This vast network connects you to 25 miles of other trails, including Kensington Metropark in Milford, the James F. Atchison Memorial Park in Lyon Township and Lyon Oaks County Park in Wixom. It is completely paved with different areas offering beginner and more challenging paths.
Open since the 1970s, this trail covers 26 miles and has received considerable TLC over the years. There are a variety of entry points; the path is paved and indeed skirts the expressway (it's set aside by a concrete wall and buffer). Eye on Michigan notes that most improvements are north of I-94; use caution on this stretch too, though, because it also crosses high-traffic main roads.
While biking eight miles of paved trail, you can catch a glimpse of the beautiful Huron River and its surrounding natural wooded wetlands and grassy meadows. There's even a "challenging hill" for those who want to test their endurance a bit! Located nine miles northwest of Pontiac in White Lake, this spot is known for a diverse range of wildlife, too, from coyote to red fox. Requires a $7/vehicle day pass or $30/annual (allows access to all other 13 Huron-Clinton Metroparks, too).
This popular Milford park is home to an array of wildlife and hilly terrain. Take a trip along its eight-and-a-half-mile path that features gentle hills, "a few challenging inclines" and plenty of great views of the wooded land surrounding Kent Lake. It's open 6 a.m.-10 p.m. Requires a $7/vehicle day pass or $30/annual (allows access to all other 13 Huron-Clinton Metroparks, too).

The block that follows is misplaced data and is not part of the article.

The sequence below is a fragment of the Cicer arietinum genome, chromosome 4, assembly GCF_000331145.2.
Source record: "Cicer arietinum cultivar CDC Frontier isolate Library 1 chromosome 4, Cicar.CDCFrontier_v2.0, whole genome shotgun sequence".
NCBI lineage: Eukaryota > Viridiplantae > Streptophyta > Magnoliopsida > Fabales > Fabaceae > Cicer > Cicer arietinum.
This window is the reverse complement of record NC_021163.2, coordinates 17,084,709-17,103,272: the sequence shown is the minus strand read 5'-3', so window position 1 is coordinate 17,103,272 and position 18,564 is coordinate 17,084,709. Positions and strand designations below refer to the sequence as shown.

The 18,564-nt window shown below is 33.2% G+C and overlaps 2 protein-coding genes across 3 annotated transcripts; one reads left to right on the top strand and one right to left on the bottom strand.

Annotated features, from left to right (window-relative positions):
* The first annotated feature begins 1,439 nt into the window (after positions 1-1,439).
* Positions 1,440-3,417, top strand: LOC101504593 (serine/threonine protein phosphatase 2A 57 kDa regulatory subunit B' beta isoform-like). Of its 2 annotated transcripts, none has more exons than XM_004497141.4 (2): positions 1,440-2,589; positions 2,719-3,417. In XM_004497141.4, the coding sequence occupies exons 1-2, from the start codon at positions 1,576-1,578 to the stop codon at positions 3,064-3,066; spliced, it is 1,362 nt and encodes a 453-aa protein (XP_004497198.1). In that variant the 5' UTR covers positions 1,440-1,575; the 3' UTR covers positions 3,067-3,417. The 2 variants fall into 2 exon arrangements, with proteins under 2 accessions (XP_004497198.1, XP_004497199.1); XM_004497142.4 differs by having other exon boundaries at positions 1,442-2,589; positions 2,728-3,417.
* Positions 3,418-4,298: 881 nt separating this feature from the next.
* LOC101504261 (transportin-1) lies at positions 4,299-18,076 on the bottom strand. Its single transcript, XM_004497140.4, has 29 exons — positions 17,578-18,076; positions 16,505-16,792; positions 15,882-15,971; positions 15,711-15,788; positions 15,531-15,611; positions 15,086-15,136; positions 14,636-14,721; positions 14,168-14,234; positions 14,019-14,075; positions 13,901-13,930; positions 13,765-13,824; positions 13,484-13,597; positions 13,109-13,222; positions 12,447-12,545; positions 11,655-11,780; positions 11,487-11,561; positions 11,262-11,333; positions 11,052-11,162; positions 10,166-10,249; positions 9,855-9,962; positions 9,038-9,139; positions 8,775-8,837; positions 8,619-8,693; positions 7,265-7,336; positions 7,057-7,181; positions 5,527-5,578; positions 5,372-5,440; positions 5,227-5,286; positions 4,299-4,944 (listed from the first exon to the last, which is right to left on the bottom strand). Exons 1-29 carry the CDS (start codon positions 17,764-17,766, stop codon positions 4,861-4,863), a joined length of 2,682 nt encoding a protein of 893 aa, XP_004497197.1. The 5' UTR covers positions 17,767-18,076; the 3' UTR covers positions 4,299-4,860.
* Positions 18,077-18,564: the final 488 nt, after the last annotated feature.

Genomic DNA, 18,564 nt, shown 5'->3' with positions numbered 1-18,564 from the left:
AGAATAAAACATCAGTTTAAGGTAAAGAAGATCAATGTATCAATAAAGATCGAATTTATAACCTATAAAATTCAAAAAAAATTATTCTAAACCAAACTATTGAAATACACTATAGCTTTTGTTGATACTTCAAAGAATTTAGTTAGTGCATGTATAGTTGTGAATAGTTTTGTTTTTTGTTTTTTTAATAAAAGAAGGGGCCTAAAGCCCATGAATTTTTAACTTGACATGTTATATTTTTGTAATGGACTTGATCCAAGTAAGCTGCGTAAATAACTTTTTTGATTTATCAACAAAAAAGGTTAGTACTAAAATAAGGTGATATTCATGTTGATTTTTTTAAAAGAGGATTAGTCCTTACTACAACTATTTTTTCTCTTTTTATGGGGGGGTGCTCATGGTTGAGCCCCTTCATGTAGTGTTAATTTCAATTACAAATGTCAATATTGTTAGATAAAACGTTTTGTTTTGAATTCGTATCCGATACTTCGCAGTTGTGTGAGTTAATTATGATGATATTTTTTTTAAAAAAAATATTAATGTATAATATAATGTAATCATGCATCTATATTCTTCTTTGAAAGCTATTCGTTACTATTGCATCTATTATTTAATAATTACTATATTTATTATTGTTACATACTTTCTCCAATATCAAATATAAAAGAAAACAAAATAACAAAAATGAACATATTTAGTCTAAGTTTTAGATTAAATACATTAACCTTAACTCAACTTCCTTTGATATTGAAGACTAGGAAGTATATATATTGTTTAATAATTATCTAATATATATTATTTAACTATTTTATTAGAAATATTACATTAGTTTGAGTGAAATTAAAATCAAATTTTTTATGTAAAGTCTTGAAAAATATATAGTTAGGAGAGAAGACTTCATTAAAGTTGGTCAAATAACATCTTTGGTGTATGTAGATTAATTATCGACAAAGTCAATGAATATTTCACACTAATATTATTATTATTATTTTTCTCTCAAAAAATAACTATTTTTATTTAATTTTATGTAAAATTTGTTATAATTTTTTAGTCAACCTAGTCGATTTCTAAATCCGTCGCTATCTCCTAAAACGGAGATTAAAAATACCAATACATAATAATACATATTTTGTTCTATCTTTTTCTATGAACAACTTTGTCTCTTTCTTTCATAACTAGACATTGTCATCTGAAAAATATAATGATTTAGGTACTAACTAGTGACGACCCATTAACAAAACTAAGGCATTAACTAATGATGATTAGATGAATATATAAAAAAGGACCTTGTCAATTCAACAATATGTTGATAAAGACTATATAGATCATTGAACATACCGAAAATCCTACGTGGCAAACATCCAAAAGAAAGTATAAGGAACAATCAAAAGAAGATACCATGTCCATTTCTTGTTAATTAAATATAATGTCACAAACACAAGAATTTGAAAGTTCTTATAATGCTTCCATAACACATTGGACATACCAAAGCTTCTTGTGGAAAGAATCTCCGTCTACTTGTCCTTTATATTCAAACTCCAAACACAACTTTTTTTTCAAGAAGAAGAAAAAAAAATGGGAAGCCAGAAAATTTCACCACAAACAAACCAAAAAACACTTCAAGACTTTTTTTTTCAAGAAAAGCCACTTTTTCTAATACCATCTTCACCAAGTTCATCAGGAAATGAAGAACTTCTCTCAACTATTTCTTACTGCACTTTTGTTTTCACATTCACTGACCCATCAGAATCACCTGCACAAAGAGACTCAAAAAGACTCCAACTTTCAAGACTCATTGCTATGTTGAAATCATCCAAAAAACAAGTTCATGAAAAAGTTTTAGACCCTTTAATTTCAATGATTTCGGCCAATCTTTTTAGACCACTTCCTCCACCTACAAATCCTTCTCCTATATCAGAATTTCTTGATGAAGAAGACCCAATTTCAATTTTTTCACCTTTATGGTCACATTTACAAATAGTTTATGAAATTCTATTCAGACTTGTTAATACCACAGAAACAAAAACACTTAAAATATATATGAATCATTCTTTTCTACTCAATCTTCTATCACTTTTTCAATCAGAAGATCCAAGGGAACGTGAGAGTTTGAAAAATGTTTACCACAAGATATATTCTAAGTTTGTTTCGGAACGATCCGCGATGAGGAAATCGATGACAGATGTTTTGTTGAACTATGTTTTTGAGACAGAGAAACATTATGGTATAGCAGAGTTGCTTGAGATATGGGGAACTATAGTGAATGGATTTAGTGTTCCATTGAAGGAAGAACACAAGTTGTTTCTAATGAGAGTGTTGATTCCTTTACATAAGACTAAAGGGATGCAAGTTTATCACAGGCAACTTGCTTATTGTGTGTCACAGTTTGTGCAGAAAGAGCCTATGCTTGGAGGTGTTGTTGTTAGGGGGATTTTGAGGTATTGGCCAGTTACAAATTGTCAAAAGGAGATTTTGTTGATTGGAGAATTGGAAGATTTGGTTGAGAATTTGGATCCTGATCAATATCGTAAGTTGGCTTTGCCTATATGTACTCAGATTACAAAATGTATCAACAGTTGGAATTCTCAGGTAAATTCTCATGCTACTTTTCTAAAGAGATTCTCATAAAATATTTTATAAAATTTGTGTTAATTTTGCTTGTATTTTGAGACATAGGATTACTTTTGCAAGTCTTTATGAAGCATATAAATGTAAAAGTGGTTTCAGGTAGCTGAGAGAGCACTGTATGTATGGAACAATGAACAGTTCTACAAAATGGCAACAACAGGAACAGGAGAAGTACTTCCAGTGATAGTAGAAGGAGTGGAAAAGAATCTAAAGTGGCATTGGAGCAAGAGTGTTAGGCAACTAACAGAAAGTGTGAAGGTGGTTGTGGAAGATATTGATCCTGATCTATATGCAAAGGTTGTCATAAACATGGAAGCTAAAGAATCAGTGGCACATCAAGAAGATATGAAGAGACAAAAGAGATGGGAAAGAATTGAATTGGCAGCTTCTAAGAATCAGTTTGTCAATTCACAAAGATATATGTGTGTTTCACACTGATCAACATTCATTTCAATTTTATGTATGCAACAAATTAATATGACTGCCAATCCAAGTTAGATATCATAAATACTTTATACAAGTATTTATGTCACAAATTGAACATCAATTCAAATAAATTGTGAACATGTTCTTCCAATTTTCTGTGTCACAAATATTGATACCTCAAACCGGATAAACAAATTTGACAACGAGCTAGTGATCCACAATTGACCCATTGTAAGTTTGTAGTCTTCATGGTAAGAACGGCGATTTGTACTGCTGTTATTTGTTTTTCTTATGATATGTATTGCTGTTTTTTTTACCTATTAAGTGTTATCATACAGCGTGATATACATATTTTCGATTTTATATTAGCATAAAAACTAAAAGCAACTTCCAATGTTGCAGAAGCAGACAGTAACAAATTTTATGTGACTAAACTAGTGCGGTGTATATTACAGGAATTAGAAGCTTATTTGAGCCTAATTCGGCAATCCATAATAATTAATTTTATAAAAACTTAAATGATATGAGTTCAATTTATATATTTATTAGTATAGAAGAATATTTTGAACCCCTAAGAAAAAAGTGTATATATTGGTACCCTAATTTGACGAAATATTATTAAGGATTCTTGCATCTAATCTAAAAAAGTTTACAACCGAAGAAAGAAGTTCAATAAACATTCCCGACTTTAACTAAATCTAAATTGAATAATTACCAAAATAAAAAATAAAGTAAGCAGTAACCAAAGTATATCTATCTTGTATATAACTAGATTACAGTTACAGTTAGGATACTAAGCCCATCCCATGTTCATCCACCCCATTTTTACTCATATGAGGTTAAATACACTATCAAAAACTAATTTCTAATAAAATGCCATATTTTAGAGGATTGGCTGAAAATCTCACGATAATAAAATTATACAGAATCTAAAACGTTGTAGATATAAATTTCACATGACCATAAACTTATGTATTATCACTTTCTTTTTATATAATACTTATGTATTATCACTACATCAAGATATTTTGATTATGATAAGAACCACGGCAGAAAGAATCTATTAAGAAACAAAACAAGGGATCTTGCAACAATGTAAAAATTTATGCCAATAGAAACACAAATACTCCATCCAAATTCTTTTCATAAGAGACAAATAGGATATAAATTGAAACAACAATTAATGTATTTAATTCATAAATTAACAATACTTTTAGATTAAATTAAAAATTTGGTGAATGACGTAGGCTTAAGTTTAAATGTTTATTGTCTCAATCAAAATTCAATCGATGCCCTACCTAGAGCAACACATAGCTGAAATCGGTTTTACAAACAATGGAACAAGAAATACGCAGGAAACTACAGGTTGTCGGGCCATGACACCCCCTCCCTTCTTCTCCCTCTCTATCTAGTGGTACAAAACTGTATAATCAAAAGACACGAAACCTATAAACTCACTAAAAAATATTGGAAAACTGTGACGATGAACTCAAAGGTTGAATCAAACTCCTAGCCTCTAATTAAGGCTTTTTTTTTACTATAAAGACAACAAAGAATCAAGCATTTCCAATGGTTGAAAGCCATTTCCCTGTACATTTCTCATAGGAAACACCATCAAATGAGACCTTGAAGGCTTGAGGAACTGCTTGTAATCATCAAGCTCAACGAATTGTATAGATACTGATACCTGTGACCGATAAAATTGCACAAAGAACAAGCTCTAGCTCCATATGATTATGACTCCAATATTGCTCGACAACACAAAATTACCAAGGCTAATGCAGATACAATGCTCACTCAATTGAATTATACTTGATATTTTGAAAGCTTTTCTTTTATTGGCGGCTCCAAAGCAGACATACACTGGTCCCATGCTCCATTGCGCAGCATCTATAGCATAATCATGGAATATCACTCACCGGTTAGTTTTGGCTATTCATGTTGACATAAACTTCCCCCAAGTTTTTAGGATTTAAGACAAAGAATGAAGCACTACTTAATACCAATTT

Not far from Mount Clemens, take a chill ride on a three-mile paved hike-bike route with views of beautiful Lake St. Clair (be sure to stop at the gazebo to check out Huron Point). At the entrance, the path even links to a trail tracing Metro Parkway (the main road leading into the park), so if you live nearby, there's a chance you can bike home! Requires a $7/vehicle day pass or $30/annual (allows access to all other 13 Huron-Clinton Metroparks, too).
Before or after biking this 10-mile trail in Novi, hit the beach and park, too, to play with the family. Parking is available, and intermediate to challenging bike paths are available. Visit the trailhead at 601 S. Lake Drive for any questions. Parking for the beach is $5/nonresidents. Park hours are 8 a.m.-9:30 p.m.; beach is open 10 a.m.-7 p.m. in summer (from day school lets out till Labor Day).
A four-mile paved bike/hike trail offers scenic views of the Huron River and some of the 1,258 acres of natural woodlands at this Belleville park. Got older kids with some real steam to burn off? Continue the route through Willow and Oakwoods Metroparks for a total 30-mile round trip! Requires a $7/vehicle day pass or $30/annual (allows access to all other 13 Huron-Clinton Metroparks, too).
Canton residents, this one's for you! On a combination of dirt and paved routes, visitors enjoy smooth leisure riding – or, if you prefer, mountain biking on tougher terrain. This trail runs from Canton Center Road to Haggerty Road and connects Heritage Park and the I-275 Metro Trail.
Take in plenty of urban and wooded beauty on this path that connects Romeo and Armada on paved, generally flat terrain. It crosses the Clinton River and offers a 180-mile stretch of trails.
Set in Northville Township, this park offers both leisurely biking (there's a four-mile paved trail) and mountain biking (there's a special spot for this called the Yellow Trail; closed Dec. 15-April 15). You can also fish, horseback ride, hike and lots more here. Michigan Recreation Passport required, which is $11/year.